Agnes Martin wrote that the artist’s studio should be a sanctuary for inspiration, a space devoid of busyness or clutter, where one is to be disturbed – “only if the house is burning”.
Now, I’d have to admit that mine is more along the lines of the Francis Bacon studio but it is interesting to read someone else’s impression (especially a teenager’s view) so today, I have an excerpt from an old essay by my niece Ella Gregory…
I was eleven years old when I first saw my uncle’s workshop. My mum and I dropped by for a quick cup of tea, since we were in the area. He answered the front door in his worn overalls, his forehead glistening from the heat and his stubble, flecked with colour. His rough hands were stained blue and his eyes twinkled when he smiled. He led us through the dark hallway to a sun-filled kitchen, out into the garden and down to the studio.
The door creaked open and he ushered us in, mum and I, as the light from the door streamed in. At first, the only thing I saw was a big table covered in newspaper, stained in blues, reds and greens. On the walls he had paintings, some finished, most unfinished. I saw sketches, plans, ideas drawn onto the newspapers.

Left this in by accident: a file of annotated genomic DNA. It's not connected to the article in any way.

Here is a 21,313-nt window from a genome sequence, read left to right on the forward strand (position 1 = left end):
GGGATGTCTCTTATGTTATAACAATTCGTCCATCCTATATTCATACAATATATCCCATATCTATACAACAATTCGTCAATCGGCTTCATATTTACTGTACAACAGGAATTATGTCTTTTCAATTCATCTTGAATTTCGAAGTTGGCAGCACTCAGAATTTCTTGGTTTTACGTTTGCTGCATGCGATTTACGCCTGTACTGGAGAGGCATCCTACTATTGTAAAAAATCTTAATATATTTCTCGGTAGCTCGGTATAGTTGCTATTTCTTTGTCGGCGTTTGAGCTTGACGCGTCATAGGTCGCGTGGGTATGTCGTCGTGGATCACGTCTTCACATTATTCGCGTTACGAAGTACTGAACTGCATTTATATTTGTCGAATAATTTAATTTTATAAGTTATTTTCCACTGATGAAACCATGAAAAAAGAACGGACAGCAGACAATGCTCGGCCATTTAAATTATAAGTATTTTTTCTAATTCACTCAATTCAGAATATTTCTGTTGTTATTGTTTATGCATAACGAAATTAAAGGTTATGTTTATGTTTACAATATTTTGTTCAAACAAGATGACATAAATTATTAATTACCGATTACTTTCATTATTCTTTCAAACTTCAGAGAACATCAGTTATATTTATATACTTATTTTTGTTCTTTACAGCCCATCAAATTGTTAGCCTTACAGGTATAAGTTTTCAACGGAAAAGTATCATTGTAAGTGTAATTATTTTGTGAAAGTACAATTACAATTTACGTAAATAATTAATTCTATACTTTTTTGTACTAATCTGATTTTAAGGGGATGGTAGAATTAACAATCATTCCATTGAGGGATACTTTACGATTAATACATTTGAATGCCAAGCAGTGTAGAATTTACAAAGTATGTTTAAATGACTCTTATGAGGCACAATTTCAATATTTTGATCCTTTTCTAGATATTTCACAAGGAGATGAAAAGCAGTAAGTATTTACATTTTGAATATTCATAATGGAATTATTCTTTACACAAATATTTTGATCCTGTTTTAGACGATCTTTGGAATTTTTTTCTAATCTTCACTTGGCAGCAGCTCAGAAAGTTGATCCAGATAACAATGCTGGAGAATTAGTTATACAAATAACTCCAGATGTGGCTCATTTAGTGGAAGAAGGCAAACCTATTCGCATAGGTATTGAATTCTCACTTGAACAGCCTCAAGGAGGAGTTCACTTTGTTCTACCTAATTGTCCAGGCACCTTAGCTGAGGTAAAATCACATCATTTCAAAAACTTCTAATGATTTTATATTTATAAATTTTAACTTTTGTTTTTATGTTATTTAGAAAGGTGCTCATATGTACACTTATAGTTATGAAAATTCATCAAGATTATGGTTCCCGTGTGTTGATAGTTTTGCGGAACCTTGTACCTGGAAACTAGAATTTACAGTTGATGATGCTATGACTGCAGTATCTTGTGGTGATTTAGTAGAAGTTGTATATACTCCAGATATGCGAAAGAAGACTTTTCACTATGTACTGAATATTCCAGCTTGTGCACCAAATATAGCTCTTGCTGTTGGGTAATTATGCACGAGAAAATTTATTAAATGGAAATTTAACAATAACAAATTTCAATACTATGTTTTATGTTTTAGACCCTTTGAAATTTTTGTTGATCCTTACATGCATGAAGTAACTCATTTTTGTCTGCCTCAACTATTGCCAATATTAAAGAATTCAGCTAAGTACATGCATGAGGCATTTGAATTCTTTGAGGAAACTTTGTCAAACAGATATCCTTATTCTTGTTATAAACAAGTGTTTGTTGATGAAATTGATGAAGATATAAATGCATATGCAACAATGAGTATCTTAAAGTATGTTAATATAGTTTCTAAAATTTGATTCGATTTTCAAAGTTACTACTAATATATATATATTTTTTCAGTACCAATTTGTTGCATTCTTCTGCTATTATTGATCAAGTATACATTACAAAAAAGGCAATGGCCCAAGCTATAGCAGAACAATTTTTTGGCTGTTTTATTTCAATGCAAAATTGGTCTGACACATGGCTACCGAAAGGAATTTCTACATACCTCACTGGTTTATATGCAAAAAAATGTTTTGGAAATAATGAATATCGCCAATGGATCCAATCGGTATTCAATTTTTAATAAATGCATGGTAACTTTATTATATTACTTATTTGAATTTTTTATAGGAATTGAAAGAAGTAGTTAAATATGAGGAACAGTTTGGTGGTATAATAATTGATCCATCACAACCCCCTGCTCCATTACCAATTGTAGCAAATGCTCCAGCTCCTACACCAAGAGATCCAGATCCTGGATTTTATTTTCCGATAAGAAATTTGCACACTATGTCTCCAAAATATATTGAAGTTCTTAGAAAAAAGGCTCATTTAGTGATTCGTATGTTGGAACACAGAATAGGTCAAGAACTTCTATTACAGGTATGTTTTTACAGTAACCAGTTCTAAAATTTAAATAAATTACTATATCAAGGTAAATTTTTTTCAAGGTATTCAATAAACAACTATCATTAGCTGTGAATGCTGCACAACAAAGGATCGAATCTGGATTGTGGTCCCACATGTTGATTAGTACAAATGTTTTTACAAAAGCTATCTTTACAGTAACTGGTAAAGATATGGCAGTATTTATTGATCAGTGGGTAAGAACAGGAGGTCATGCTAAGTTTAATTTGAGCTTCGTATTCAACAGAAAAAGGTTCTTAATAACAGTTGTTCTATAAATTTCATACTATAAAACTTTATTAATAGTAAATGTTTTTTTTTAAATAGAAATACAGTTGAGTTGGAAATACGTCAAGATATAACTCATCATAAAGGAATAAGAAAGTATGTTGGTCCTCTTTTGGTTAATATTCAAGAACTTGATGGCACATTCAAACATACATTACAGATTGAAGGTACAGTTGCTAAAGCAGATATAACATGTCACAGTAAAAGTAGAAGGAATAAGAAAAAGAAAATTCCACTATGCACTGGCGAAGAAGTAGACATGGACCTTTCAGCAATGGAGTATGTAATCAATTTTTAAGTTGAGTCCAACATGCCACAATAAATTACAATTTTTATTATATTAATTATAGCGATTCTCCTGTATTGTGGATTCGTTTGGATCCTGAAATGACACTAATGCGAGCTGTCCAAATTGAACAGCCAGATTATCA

I saw eyes, sad eyes, looking at me. I saw piles of waste and rubbish, all strewn in the corner, waiting to be made into something spectacular. Something he made. Something he will make. I saw paint bottles, full, empty, splatters of paint dried up. I saw colours I have never seen before.
I saw a man, looking at me with loss and guilt in his eyes. A woman’s lost eyes. I saw beauty and sadness. I saw sculptures that people will never see – paintings that will not be put in galleries, beautiful leftovers that were not rubbish. I saw a face that I recognised and others that I didn’t. I saw my uncle like I had never seen him before. His paint brush elegantly stroking a man’s face to life, with such ease. I saw magic.
So now, I did consider adding a photograph of the inside of the studio but then thought the better of it. Ella’s description sounded much more interesting than the messy reality.
I included a couple of my older paintings instead. Maybe these were the ones she saw there – I was working towards a group exhibition in the Irish College in Leuven at that time. This was an exhibition curated by Jackie Ryan to celebrate the Irish Presidency of the EU in 2013.
But the image at the top of the page, the paint spatters (or were they splatters?) Well, sometimes what appears on the studio floor can be just as interesting to me as what I have on the wall. What do you think?